Five years after the European Commission fined Google 2.4 billion euros ($ 2.65 billion) and ordered it to open its Google Shopping service in Europe for external competition, a new study suggests that about 53% of ads on the platform in the UK still comes from Google itself – with about 49% in 2019.
Searchmetrics research shows that after Brexit, Google is no longer trying to increase competition on its UK buying platform.
On top of that, research suggests that most of the external participants in Google Shopping aren’t actually real shopping providers compared to which Google’s action should have benefited. There are many marketing agencies that emerged after Google punished. They sell ads on the platform’s auction system, paying Google margin and giving the impression of increased competition.
The Google Shopping platform displays product ads in search results related to specific products that people search for. In its 2017 antitrust action, the EU ruled that Google had given itself an unfair advantage by promoting its own ads on the platform over those on competing shopping comparison websites that help consumers compare different products and prices to make informed decisions about shopping.
A recent study by Searchmetrics looked at over a million Google Shopping ad units across the UK and Germany to analyze the extent to which Google is adhering to the EU’s call to introduce more competition to the platform.
Comparing the results with its previous studies, Searchmetrics concludes that Google to some extent initially tried to increase external participation in the UK. But since Brexit, her efforts seem to be waning.
Lillian Haase, CEO of Searchmetrics, explained: “Our data suggests that Google’s share of UK shopping ads was around 68% in 2018. And in line with the EU’s call to increase competition this has been reduced to 51% by 2019. However, since Brexit happened, Google’s share of ads in the UK has started to grow again, reaching 53% in 2022 so far. The trend clearly shows that after Brexit, the EU Commission’s request for more competition no longer applies to UK search results. “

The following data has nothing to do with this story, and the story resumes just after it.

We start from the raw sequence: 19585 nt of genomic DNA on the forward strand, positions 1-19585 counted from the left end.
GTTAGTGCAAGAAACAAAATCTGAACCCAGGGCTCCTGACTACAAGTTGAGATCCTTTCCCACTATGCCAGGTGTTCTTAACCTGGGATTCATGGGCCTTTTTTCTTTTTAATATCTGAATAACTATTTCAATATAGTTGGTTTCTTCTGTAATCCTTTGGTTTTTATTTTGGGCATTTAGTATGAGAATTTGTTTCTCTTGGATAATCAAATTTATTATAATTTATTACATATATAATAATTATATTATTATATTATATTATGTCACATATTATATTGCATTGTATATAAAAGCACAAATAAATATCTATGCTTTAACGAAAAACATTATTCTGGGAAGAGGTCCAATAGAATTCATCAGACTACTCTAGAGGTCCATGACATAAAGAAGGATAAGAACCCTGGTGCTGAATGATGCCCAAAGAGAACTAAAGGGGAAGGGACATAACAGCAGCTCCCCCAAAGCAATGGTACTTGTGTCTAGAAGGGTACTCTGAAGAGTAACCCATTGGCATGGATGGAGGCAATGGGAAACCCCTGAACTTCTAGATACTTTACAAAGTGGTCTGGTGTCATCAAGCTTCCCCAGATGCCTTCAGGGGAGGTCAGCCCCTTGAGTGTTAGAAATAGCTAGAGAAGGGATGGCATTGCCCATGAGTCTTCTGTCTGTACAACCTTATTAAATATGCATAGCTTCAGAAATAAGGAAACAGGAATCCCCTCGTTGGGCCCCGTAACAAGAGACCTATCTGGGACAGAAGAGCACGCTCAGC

In fact, there are signs that there is even less real competition in Google Shopping. According to data, of the 47% of UK shopping ads that are not placed directly through Google, only 19% actually come from competing price comparison websites aimed at users of EU action. The rest (28%) are mostly from performance marketing agencies that sell ads on the Shopping Platform auction system giving Google a margin.
Google’s solution to address the lack of competition was to open a bid for Comparison Shopping Services (CSS) that can participate in an online auction by bidding against Google for advertising positions on the shopping platform. These external providers may accept ad offers from online merchants who wish to appear in Google Shopping.
But according to Searchmetrics, while some CSS providers are real comparison websites, most are performance marketing agencies that offer name comparison comparison services. Many were formed after Google’s 2017 penalty, and although they can run comparative buying portals, they only list products sold by merchants whose bids are managed on the Google Shopping auction system – meaning they are otherwise mostly irrelevant to actual shopping by comparison. In reality, their only function is for Google to demonstrate that Shopping ads are displayed by publishers other than itself.
“Even if at face value Google seems to have opened Google Shopping ads to outside providers, these comparative shopping portals themselves offer negligible customer value,” Haase said.
According to a Searchmetrics analysis, the UK’s top 20 CSS partners have negligible organic search traffic, supporting the view that their primary function is in fact to sell ads on Google Shopping rather than help consumers find products.
The research suggests that in Germany, 33.6% of Google Shopping ads still come from Google, down from about 50% in 2019 (and 67% in 2018). So in Germany, Google seems to be continuing to work to reduce its own participation. However, the same problems exist as in the UK. External ads come from CSS partners, with 41.5% placed through agencies, and only 24.9% from real price comparison sites that also function as CSS partners.
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